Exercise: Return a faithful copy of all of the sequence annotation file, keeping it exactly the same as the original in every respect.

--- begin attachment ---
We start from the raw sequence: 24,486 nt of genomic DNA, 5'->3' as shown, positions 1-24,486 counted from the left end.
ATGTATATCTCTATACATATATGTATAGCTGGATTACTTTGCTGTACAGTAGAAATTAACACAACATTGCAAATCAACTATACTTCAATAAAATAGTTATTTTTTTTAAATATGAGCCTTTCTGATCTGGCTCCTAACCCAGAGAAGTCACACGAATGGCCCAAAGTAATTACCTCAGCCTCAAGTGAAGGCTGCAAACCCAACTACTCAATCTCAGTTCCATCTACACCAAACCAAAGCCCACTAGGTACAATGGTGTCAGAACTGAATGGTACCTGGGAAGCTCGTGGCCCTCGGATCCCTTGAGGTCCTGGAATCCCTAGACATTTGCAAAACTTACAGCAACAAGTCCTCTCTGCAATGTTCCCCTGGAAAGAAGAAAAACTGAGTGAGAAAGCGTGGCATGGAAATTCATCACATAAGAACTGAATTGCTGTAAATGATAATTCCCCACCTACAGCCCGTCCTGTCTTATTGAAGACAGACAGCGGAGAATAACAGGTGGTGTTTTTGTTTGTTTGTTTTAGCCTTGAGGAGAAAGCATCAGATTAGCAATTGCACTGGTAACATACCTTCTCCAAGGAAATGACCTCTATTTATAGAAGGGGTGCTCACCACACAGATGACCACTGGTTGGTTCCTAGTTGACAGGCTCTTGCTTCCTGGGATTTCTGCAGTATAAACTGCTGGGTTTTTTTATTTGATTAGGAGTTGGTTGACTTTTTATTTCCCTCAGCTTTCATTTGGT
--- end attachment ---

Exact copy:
We start from the raw sequence: 24,486 nt of genomic DNA, 5'->3' as shown, positions 1-24,486 counted from the left end.
ATGTATATCTCTATACATATATGTATAGCTGGATTACTTTGCTGTACAGTAGAAATTAACACAACATTGCAAATCAACTATACTTCAATAAAATAGTTATTTTTTTTAAATATGAGCCTTTCTGATCTGGCTCCTAACCCAGAGAAGTCACACGAATGGCCCAAAGTAATTACCTCAGCCTCAAGTGAAGGCTGCAAACCCAACTACTCAATCTCAGTTCCATCTACACCAAACCAAAGCCCACTAGGTACAATGGTGTCAGAACTGAATGGTACCTGGGAAGCTCGTGGCCCTCGGATCCCTTGAGGTCCTGGAATCCCTAGACATTTGCAAAACTTACAGCAACAAGTCCTCTCTGCAATGTTCCCCTGGAAAGAAGAAAAACTGAGTGAGAAAGCGTGGCATGGAAATTCATCACATAAGAACTGAATTGCTGTAAATGATAATTCCCCACCTACAGCCCGTCCTGTCTTATTGAAGACAGACAGCGGAGAATAACAGGTGGTGTTTTTGTTTGTTTGTTTTAGCCTTGAGGAGAAAGCATCAGATTAGCAATTGCACTGGTAACATACCTTCTCCAAGGAAATGACCTCTATTTATAGAAGGGGTGCTCACCACACAGATGACCACTGGTTGGTTCCTAGTTGACAGGCTCTTGCTTCCTGGGATTTCTGCAGTATAAACTGCTGGGTTTTTTTATTTGATTAGGAGTTGGTTGACTTTTTATTTCCCTCAGCTTTCATTTGGT